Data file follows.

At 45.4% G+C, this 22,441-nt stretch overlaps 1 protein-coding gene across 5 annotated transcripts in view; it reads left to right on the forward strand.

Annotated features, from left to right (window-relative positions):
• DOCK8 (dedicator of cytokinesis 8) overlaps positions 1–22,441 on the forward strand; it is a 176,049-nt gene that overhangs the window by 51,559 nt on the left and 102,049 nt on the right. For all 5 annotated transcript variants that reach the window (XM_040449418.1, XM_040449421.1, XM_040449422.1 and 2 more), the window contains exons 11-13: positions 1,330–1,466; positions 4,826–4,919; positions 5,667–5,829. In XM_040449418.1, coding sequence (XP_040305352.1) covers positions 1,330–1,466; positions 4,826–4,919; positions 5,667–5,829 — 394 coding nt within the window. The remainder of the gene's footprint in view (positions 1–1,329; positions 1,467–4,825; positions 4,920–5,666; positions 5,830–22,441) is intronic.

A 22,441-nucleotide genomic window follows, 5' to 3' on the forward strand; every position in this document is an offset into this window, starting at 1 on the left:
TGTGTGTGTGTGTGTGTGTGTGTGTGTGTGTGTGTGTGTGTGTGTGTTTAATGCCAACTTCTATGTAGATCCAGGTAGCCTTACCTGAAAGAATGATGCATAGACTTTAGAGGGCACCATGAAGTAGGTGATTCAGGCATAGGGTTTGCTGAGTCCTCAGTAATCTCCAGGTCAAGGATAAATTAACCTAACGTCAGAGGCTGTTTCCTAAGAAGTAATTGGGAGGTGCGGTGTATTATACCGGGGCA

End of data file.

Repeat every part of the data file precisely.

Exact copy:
At 45.4% G+C, this 22,441-nt stretch overlaps 1 protein-coding gene across 5 annotated transcripts in view; it reads left to right on the forward strand.

Annotated features, from left to right (window-relative positions):
• DOCK8 (dedicator of cytokinesis 8) overlaps positions 1–22,441 on the forward strand; it is a 176,049-nt gene that overhangs the window by 51,559 nt on the left and 102,049 nt on the right. For all 5 annotated transcript variants that reach the window (XM_040449418.1, XM_040449421.1, XM_040449422.1 and 2 more), the window contains exons 11-13: positions 1,330–1,466; positions 4,826–4,919; positions 5,667–5,829. In XM_040449418.1, coding sequence (XP_040305352.1) covers positions 1,330–1,466; positions 4,826–4,919; positions 5,667–5,829 — 394 coding nt within the window. The remainder of the gene's footprint in view (positions 1–1,329; positions 1,467–4,825; positions 4,920–5,666; positions 5,830–22,441) is intronic.

A 22,441-nucleotide genomic window follows, 5' to 3' on the forward strand; every position in this document is an offset into this window, starting at 1 on the left:
TGTGTGTGTGTGTGTGTGTGTGTGTGTGTGTGTGTGTGTGTGTGTGTTTAATGCCAACTTCTATGTAGATCCAGGTAGCCTTACCTGAAAGAATGATGCATAGACTTTAGAGGGCACCATGAAGTAGGTGATTCAGGCATAGGGTTTGCTGAGTCCTCAGTAATCTCCAGGTCAAGGATAAATTAACCTAACGTCAGAGGCTGTTTCCTAAGAAGTAATTGGGAGGTGCGGTGTATTATACCGGGGCA